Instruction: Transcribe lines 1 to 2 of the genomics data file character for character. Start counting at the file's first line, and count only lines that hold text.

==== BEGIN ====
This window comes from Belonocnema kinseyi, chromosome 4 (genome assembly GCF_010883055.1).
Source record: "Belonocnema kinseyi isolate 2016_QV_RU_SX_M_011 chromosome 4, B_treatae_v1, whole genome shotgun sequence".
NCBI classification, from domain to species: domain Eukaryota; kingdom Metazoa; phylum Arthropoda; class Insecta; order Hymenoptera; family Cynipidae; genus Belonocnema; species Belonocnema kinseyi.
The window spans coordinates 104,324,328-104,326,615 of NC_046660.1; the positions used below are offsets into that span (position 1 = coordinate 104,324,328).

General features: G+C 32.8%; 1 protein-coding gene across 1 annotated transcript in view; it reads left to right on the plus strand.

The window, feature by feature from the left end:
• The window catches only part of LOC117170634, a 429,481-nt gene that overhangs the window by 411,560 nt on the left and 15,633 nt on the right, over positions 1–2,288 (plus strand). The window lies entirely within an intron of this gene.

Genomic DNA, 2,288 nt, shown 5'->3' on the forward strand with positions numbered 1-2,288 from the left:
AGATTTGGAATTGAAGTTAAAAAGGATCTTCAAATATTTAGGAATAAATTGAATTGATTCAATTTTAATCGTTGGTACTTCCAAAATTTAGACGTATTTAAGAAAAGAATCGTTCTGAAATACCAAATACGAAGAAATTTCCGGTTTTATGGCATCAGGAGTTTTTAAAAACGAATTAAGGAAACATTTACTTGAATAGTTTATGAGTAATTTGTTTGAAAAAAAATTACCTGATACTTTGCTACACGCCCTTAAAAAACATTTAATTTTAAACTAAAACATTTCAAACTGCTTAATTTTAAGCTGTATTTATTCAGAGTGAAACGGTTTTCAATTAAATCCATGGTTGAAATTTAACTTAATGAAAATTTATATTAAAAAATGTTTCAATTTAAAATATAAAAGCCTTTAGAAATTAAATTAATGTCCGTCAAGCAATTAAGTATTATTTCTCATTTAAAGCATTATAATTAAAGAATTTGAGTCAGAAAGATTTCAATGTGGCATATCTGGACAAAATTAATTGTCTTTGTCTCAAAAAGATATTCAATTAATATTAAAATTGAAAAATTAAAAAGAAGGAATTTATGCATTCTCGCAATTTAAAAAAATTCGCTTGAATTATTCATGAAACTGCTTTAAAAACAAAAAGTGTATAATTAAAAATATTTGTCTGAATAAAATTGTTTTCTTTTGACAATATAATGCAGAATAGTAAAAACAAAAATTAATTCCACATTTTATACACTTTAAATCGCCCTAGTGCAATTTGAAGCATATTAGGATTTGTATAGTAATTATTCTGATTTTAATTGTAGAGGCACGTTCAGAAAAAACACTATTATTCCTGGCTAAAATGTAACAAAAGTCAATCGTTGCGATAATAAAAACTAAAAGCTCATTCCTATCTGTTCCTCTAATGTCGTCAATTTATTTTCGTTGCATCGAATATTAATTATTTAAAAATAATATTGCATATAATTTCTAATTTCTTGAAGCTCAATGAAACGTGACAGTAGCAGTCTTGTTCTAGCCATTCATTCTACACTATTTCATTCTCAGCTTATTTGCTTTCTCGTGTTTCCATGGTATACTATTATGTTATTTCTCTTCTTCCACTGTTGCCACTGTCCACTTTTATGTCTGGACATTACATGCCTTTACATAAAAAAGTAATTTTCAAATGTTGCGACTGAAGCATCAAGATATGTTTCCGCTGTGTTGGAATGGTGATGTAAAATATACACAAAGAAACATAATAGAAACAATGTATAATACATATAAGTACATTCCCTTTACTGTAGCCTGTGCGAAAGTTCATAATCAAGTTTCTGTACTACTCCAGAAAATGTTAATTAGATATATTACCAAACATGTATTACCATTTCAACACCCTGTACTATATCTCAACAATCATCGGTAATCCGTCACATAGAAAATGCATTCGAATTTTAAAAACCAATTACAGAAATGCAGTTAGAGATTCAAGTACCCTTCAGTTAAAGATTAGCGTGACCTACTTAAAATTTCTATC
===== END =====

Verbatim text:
This window comes from Belonocnema kinseyi, chromosome 4 (genome assembly GCF_010883055.1).
Source record: "Belonocnema kinseyi isolate 2016_QV_RU_SX_M_011 chromosome 4, B_treatae_v1, whole genome shotgun sequence".